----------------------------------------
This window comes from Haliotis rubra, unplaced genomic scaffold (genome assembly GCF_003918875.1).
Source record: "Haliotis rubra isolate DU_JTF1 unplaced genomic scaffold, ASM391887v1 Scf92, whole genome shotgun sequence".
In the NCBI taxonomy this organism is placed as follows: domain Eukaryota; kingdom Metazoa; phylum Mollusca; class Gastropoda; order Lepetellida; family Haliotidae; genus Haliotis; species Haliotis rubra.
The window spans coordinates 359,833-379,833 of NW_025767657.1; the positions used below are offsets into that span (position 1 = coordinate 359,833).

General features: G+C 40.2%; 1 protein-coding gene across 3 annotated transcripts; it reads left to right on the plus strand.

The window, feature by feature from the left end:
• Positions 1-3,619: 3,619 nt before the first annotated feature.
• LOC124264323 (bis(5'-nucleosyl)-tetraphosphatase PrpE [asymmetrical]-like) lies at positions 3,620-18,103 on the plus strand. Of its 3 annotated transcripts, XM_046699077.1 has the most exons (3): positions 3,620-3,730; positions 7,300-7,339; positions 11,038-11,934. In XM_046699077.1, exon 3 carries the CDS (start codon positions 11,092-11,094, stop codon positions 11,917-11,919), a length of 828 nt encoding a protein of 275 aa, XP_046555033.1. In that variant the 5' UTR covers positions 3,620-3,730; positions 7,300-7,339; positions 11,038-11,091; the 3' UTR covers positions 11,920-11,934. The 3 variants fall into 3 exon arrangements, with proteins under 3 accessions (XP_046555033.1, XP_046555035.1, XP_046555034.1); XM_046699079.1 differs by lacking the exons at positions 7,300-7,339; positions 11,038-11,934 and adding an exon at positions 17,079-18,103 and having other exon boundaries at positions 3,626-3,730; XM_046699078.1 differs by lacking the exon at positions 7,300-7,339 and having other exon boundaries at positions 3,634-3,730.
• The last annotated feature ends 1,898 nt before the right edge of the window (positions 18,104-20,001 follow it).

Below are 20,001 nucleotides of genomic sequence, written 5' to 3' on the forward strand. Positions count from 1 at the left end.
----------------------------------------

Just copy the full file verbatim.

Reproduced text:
This window comes from Haliotis rubra, unplaced genomic scaffold (genome assembly GCF_003918875.1).
Source record: "Haliotis rubra isolate DU_JTF1 unplaced genomic scaffold, ASM391887v1 Scf92, whole genome shotgun sequence".
In the NCBI taxonomy this organism is placed as follows: domain Eukaryota; kingdom Metazoa; phylum Mollusca; class Gastropoda; order Lepetellida; family Haliotidae; genus Haliotis; species Haliotis rubra.
The window spans coordinates 359,833-379,833 of NW_025767657.1; the positions used below are offsets into that span (position 1 = coordinate 359,833).

General features: G+C 40.2%; 1 protein-coding gene across 3 annotated transcripts; it reads left to right on the plus strand.

The window, feature by feature from the left end:
• Positions 1-3,619: 3,619 nt before the first annotated feature.
• LOC124264323 (bis(5'-nucleosyl)-tetraphosphatase PrpE [asymmetrical]-like) lies at positions 3,620-18,103 on the plus strand. Of its 3 annotated transcripts, XM_046699077.1 has the most exons (3): positions 3,620-3,730; positions 7,300-7,339; positions 11,038-11,934. In XM_046699077.1, exon 3 carries the CDS (start codon positions 11,092-11,094, stop codon positions 11,917-11,919), a length of 828 nt encoding a protein of 275 aa, XP_046555033.1. In that variant the 5' UTR covers positions 3,620-3,730; positions 7,300-7,339; positions 11,038-11,091; the 3' UTR covers positions 11,920-11,934. The 3 variants fall into 3 exon arrangements, with proteins under 3 accessions (XP_046555033.1, XP_046555035.1, XP_046555034.1); XM_046699079.1 differs by lacking the exons at positions 7,300-7,339; positions 11,038-11,934 and adding an exon at positions 17,079-18,103 and having other exon boundaries at positions 3,626-3,730; XM_046699078.1 differs by lacking the exon at positions 7,300-7,339 and having other exon boundaries at positions 3,634-3,730.
• The last annotated feature ends 1,898 nt before the right edge of the window (positions 18,104-20,001 follow it).

Below are 20,001 nucleotides of genomic sequence, written 5' to 3' on the forward strand. Positions count from 1 at the left end.